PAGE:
24. .. Be3
25. Rxc8+ Kg7
26. Rcc1 Bxf2+
27. Kh1 Bxd4

(27. Rxf2 Qxf2+ and mate next)

28. Qxd4 Qxg2#

Mar-06-19
Premium Chessgames Member
  drollere: <24...Be3 25. Rxc8+ Kg7 26. h3 Bxf2+ 27. Kh2 Qxf1 now there is the threat Bg3+ folliwed by Qxg2>

i think 27. .. Bxd4 still works.

the B is really the key to all variations of the combination; Bh6 is the "tell" for the attack.

Mar-06-19
Premium Chessgames Member
  vonKrolock: I was fancying about 24...♗e3 25. ♖xc8+ ♔g7 26. ♖cc1 ♗xf2+ 27. ♔h1 ♗g3 28. ♖g1 ♕xf3 29.gxf3 ♖xh2#


click for larger view

or 29.♖cf1 ♖xg2


click for larger view

(Evidently cooked, the actual harsh mating attack was enough...)

Mar-06-19  bcokugras: Yusupov is the world champion of our hearts.
Mar-07-19
Premium Chessgames Member
  AylerKupp: <drollere>, <HeMateMe>, <saturn2>, <erixn>

I also thought that 24...Be3 would lead to mate but I overlooked <Yorkshire Fog>'s 24...Be3 25.Rxc8+ Kg7 26.Rcc1 protecting against the back rank mate.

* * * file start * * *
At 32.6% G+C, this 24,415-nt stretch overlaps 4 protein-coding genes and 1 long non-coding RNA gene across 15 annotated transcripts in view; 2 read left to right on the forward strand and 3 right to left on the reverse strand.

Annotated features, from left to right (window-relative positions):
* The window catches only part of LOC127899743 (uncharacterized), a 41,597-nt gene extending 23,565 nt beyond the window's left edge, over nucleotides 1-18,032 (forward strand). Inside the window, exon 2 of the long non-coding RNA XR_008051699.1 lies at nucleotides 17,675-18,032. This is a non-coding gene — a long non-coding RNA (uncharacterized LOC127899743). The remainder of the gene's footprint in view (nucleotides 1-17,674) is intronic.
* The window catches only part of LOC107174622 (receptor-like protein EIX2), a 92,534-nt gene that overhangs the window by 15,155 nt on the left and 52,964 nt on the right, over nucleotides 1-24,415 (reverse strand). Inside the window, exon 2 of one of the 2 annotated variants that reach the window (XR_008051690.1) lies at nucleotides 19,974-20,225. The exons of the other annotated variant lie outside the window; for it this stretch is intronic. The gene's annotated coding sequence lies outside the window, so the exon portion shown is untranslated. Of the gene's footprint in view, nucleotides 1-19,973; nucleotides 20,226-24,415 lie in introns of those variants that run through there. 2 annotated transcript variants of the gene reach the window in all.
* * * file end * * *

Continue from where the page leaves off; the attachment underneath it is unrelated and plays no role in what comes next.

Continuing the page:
<Yorkshire Fog> After 24...Be3 25.Rxc8+ Kg7 26.Rcc1 Bxc1 27.d5 Rxa2 28.Qe7 Ra1


click for larger view

Now, instead of 29.Qf6+ and the presumed perpetual check (but see below), Stockfish 10 at d=42 suggests 29.Qd7, evaluating the resulting position at [+2.58] (White has a winning advantage) after 29...exd5 30.Ng5 Bxg5 31.Rxa1 Qxe5 32.Rd1 Qe2 33.Qxd5 (White is now a clear exchange ahead and Black's attack is over, but there is no forced win) 33...h5 34.Qd3 Qe6 35.g3 h4 36.Qf3 hxg3 37.hxg3 Bf6 38.Kg2 Be7 39.Qa8 Qe5 40.Rh1 Bf8 41.Rh4 Qc3 42.Rf4 Bd6 43.Ra4 Qe5 44.Qc6 Qc5 45.Ra6 Qxc6+ 46.Rxc6 Bb4 47.Kf3 f5 48.Kf4 Bd2+ 49.Ke5 Be1 50.Rc2 Kh6 51.Kf4 Bb4 52.Ke3 Ba5 53.Rc6 Bb4 54.Ke2 Kg7 55.Rc7+ Kf6 56.Kf3 Be1


click for larger view

But I'm not sure how White makes progress, and Stockfish's last few moves does not give me confidence that it knows how to reach a definite winning position.

Was Black right in allowing/encouraging the exchange of queens after 44...Qc5? Probably. Starting an analysis after 44...Qc5 45.Ra6 Qxc6+ 46.Rxc6


click for larger view